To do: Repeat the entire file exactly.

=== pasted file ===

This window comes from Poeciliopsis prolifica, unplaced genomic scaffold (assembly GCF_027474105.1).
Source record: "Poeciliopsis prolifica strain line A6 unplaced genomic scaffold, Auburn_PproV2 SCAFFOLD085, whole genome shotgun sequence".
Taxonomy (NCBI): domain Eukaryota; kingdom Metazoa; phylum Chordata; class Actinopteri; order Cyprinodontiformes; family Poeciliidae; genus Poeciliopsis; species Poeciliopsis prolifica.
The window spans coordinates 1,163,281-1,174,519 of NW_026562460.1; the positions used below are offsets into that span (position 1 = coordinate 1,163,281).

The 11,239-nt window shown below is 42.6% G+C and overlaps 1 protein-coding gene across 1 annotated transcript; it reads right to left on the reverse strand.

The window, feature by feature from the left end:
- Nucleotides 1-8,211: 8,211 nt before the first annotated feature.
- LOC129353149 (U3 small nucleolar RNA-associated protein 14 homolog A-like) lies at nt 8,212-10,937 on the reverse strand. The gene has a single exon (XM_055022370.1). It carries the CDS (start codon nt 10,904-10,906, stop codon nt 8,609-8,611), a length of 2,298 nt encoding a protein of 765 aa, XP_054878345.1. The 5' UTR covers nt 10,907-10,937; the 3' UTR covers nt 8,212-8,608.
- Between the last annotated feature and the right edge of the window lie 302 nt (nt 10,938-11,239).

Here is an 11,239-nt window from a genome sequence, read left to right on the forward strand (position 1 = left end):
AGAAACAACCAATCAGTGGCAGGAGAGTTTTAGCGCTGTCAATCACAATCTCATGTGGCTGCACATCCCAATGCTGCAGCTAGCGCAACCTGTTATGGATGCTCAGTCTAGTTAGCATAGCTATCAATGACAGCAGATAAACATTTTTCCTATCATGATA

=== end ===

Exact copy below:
This window comes from Poeciliopsis prolifica, unplaced genomic scaffold (assembly GCF_027474105.1).
Source record: "Poeciliopsis prolifica strain line A6 unplaced genomic scaffold, Auburn_PproV2 SCAFFOLD085, whole genome shotgun sequence".
Taxonomy (NCBI): domain Eukaryota; kingdom Metazoa; phylum Chordata; class Actinopteri; order Cyprinodontiformes; family Poeciliidae; genus Poeciliopsis; species Poeciliopsis prolifica.
The window spans coordinates 1,163,281-1,174,519 of NW_026562460.1; the positions used below are offsets into that span (position 1 = coordinate 1,163,281).

The 11,239-nt window shown below is 42.6% G+C and overlaps 1 protein-coding gene across 1 annotated transcript; it reads right to left on the reverse strand.

The window, feature by feature from the left end:
- Nucleotides 1-8,211: 8,211 nt before the first annotated feature.
- LOC129353149 (U3 small nucleolar RNA-associated protein 14 homolog A-like) lies at nt 8,212-10,937 on the reverse strand. The gene has a single exon (XM_055022370.1). It carries the CDS (start codon nt 10,904-10,906, stop codon nt 8,609-8,611), a length of 2,298 nt encoding a protein of 765 aa, XP_054878345.1. The 5' UTR covers nt 10,907-10,937; the 3' UTR covers nt 8,212-8,608.
- Between the last annotated feature and the right edge of the window lie 302 nt (nt 10,938-11,239).

Here is an 11,239-nt window from a genome sequence, read left to right on the forward strand (position 1 = left end):
AGAAACAACCAATCAGTGGCAGGAGAGTTTTAGCGCTGTCAATCACAATCTCATGTGGCTGCACATCCCAATGCTGCAGCTAGCGCAACCTGTTATGGATGCTCAGTCTAGTTAGCATAGCTATCAATGACAGCAGATAAACATTTTTCCTATCATGATA